1:00 – It’s cold and rainy – again – so the kids decide that “exercise” should be balloon soccer in the hallway. Wait, let me be more precise: balloon soccer in the hallway where we currently have all the framed artwork that we haven’t yet put up.

1:04 – I’m just about to start yelling when they get into a fight and stop playing together. The schedule says that exercise is supposed to be half an hour. I wonder if 4 minutes is close enough?

Last week, my husband resorted to bribing the kids to do math. I am typically anti-bribe, sometimes going so far as to refer to the research of Alfie Kohn and regularly touting the benefits of intrinsic motivation. Andre is more practical: if it kept them busy and focused, it would be worth it; he suggested that this was not unlike being remunerated for work. Then he offered an exorbitant sum if the kids could finish a particular math app which teaches linear algebra using pictures. (DragonBox – I highly recommend it.) Properly motivated, both kids finished in under 24 hours – so much for keeping them busy.

The 9-year-old laughed, “Dad is terrible at bribes. He pays way too much. From now on, Mom, you should be in charge of bribing us.” I pointed out that I’m not a huge briber. “Ok,” he shrugged, “but I would have worked a lot harder for that much money.”

So here I sit, thinking about how to create a schedule that they can manage a little bit more on their own. There are things that need doing, and too many “natural” consequences involve a lot of MY attention, which makes it hard for me to get work done. And the internet swears that 9-year-olds really only have an attention span of 18-27 minutes or so. Harumph.

If it comes down to a choice between bribes and installing a little radio in their ears so that they will stop taking “unfair advantage” of their brains, apparently I’m in charge of bribes. Wish me luck.

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Cat nap: Slice of Life 29/31 #SOL20

I am sitting in my bedroom trying to take advantage of some quiet focused time to write. Our internet connection is flickering in and out, and I’m not getting much done. Frustrated, I look up and catch sight of a minor miracle: our two cats are sleeping together. img_2984

Tippy and Hera are each, individually, wonderful cats, and I like to tell myself that they are secretly fond of each other, but I’m not 100% sure that they agree. I’m not even 50% sure they agree. They are sisters only because we chose them at the same time at the Humane Society. They are both calicos. Their resemblance more or less ends there. But now – will miracles never cease? – they are *grooming* each other.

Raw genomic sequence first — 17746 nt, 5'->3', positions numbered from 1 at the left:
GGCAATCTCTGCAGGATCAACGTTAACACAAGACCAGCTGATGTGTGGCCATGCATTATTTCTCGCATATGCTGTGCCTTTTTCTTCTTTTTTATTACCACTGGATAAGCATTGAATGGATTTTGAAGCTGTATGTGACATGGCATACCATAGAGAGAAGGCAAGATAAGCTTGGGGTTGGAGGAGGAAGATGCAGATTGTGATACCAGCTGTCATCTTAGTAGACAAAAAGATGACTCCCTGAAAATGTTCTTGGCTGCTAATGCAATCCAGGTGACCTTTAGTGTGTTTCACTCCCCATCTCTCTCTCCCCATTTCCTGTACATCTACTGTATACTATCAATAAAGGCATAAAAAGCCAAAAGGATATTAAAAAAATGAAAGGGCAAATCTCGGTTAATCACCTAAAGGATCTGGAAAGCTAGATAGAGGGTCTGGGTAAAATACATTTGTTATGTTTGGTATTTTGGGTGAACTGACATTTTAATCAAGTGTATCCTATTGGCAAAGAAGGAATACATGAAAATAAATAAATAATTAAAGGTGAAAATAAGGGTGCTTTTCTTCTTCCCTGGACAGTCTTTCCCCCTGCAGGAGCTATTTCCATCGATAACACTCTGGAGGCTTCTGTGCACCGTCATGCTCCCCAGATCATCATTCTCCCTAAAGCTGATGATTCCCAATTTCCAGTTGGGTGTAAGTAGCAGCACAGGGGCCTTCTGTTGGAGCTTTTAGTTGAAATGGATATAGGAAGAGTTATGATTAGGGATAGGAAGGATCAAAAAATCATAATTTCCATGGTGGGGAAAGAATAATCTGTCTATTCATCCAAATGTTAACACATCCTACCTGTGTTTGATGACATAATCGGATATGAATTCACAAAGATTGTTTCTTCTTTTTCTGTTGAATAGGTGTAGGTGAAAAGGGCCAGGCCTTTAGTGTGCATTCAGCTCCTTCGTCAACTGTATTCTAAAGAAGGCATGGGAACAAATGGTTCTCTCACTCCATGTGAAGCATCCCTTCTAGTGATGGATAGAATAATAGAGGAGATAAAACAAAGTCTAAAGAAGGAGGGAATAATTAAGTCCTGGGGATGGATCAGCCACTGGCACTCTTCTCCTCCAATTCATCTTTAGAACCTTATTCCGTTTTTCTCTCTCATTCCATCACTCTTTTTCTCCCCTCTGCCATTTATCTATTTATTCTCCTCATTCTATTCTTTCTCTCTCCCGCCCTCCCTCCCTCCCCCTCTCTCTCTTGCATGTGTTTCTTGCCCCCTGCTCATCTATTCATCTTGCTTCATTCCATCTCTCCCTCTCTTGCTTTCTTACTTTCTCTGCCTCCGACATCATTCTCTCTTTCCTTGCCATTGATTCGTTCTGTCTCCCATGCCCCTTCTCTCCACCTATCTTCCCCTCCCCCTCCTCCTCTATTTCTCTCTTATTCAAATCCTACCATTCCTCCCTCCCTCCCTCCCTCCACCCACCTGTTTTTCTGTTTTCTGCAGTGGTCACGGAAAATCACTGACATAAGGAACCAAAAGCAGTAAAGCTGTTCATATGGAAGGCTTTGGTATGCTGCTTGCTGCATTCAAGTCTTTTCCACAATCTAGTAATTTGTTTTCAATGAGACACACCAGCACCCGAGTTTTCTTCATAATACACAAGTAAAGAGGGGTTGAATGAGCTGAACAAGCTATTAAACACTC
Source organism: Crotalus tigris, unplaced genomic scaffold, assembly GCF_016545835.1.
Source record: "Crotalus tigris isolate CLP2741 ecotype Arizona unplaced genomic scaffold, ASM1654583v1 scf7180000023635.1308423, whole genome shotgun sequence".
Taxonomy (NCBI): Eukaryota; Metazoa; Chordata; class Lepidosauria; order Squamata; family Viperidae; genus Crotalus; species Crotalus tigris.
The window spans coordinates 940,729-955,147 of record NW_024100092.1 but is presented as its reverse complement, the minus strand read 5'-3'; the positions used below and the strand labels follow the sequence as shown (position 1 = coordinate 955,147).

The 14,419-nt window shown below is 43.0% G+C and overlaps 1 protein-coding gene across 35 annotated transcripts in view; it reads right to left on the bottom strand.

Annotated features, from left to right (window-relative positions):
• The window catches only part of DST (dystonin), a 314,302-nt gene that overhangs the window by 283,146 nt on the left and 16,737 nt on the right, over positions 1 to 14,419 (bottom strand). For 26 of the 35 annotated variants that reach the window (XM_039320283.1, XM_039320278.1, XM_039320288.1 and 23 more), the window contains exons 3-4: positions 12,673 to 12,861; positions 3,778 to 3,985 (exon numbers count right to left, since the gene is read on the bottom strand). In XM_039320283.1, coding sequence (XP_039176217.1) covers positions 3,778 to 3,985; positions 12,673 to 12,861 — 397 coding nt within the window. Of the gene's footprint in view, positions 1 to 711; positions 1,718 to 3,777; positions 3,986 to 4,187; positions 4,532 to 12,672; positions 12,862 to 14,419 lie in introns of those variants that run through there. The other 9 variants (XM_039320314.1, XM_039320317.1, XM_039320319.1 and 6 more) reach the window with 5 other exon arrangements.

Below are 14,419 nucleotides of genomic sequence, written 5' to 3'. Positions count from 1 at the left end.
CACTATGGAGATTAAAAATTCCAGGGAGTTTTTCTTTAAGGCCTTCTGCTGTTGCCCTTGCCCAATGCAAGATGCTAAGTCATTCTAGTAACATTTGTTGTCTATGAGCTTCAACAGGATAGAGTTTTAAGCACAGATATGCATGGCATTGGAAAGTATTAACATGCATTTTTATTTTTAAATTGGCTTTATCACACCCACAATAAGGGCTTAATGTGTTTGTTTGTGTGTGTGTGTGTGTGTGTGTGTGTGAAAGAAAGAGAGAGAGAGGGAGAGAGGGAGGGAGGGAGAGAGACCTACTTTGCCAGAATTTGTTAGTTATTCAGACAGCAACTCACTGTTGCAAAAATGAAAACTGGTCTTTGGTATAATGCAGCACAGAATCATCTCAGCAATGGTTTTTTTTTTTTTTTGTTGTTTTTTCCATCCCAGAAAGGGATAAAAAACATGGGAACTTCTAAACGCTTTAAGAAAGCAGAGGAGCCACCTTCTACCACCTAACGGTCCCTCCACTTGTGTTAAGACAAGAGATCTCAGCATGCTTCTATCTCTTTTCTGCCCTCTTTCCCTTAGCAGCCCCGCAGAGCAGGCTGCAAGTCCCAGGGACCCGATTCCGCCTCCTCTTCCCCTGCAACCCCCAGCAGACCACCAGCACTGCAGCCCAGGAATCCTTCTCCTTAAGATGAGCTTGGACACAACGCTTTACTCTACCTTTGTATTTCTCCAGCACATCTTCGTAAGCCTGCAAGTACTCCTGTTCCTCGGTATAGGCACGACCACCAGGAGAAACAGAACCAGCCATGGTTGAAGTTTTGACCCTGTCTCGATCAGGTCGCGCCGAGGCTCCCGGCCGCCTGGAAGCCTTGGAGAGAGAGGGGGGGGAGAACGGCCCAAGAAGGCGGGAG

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This will almost assuredly end in a fight. It pretty much always does. I’ve been parenting so much for the last two weeks that I am highly attuned to “things which usually end in fights.” I wait. They settle. I am stunned.

And then, just like that, Hera is done. She gets up and leaves. Look at Tippy’s shock.img_2989-1

I imagine she’s thinking, “But I was being NICE. WHY ARE YOU LEAVING?” To be fair, pretty little Tippy is not usually nice. Hera was probably smart to leave when she did.

And Tippy doesn’t seem too bothered by it all. She settles back in for a nap, moving to the center of the chair seat, her rightful spot reclaimed.img_2990-1

 

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Pre-mourning: Slice of Life 28/31 #SOL20

The night before I turned 29, I sobbed. I forget what comment from what well-meaning relative released the river of tears, but there it was, there I was, crying uncontrollably about a life I couldn’t control.

At 28+ 364 days, I was unmarried with no children. I loved my job, knew that teaching was who I was, but I felt stuck in a life I hadn’t expected. My birthday, near the end of November, often coincides with Thanksgiving, so I was surrounded by family and usually felt buoyed by love. That evening, I was bereft. Where was the life I had dreamed of? What would become of me? What came next?

My poor father was perplexed by my outburst. He rubbed my back and repeated, “Honey, you’re turning 29, not 30.” And, to be fair to him, I didn’t cry even once the next year when I turned 30 – still unmarried, still childless, still in the same job. Then, I celebrated: a visit to wine country with my sisters and mother; a series of dinners and parties with friends; and, on the day I turned 30, a decadently expensive bottle of wine shared with a dear friend over our favourite takeout Peruvian chicken. No tears at all.

I often mourn before I am meant to. I anticipate the yearning, the loss, the melancholy; sensing an open door, these emotions respond by visiting before I have actually prepared for them. I should know better by now, but I am almost always caught by surprise. Tears come when I least expect them.

This month, I have written and published something every day for 28 days. 28 days ago, I was staring down a month that was far too busy for this challenge. I guessed that I couldn’t blog daily, but I wanted to write anyway. On March 7, we moved back into our home after months of renovations. On March 8, friends gathered to help us move in. On March 12, Ontario announced that all schools would close for three weeks at the end of the next school day. On March 14, some friends and I had a craft day. By March 16, the seriousness of COVID-19 had set in and physical distancing was in full force. My expectations of March were nothing like reality I encountered; I was able to write daily. I forced myself to write daily, even when I didn’t want to write.